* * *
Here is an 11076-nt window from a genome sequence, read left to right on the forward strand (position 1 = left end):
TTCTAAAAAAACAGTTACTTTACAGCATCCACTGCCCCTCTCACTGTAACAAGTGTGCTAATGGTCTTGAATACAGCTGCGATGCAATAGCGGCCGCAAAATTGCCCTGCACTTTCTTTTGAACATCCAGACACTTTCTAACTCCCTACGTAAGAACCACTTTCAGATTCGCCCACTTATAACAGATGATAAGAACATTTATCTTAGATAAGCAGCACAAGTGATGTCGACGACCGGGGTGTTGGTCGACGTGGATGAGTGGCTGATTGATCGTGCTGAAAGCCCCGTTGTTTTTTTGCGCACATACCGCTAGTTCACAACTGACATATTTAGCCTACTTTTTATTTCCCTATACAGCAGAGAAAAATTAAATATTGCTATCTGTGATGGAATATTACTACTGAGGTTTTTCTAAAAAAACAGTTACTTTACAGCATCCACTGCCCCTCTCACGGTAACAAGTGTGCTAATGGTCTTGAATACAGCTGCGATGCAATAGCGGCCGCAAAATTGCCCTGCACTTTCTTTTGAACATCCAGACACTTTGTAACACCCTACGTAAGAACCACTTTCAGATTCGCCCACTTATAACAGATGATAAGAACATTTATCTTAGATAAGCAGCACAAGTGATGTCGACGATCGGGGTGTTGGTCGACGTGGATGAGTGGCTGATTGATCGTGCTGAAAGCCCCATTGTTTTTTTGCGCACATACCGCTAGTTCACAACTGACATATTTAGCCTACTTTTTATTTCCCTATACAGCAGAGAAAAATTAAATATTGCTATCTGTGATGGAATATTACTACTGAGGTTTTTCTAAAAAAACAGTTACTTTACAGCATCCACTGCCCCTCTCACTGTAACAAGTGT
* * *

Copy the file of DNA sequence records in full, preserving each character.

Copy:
Here is an 11076-nt window from a genome sequence, read left to right on the forward strand (position 1 = left end):
TTCTAAAAAAACAGTTACTTTACAGCATCCACTGCCCCTCTCACTGTAACAAGTGTGCTAATGGTCTTGAATACAGCTGCGATGCAATAGCGGCCGCAAAATTGCCCTGCACTTTCTTTTGAACATCCAGACACTTTCTAACTCCCTACGTAAGAACCACTTTCAGATTCGCCCACTTATAACAGATGATAAGAACATTTATCTTAGATAAGCAGCACAAGTGATGTCGACGACCGGGGTGTTGGTCGACGTGGATGAGTGGCTGATTGATCGTGCTGAAAGCCCCGTTGTTTTTTTGCGCACATACCGCTAGTTCACAACTGACATATTTAGCCTACTTTTTATTTCCCTATACAGCAGAGAAAAATTAAATATTGCTATCTGTGATGGAATATTACTACTGAGGTTTTTCTAAAAAAACAGTTACTTTACAGCATCCACTGCCCCTCTCACGGTAACAAGTGTGCTAATGGTCTTGAATACAGCTGCGATGCAATAGCGGCCGCAAAATTGCCCTGCACTTTCTTTTGAACATCCAGACACTTTGTAACACCCTACGTAAGAACCACTTTCAGATTCGCCCACTTATAACAGATGATAAGAACATTTATCTTAGATAAGCAGCACAAGTGATGTCGACGATCGGGGTGTTGGTCGACGTGGATGAGTGGCTGATTGATCGTGCTGAAAGCCCCATTGTTTTTTTGCGCACATACCGCTAGTTCACAACTGACATATTTAGCCTACTTTTTATTTCCCTATACAGCAGAGAAAAATTAAATATTGCTATCTGTGATGGAATATTACTACTGAGGTTTTTCTAAAAAAACAGTTACTTTACAGCATCCACTGCCCCTCTCACTGTAACAAGTGT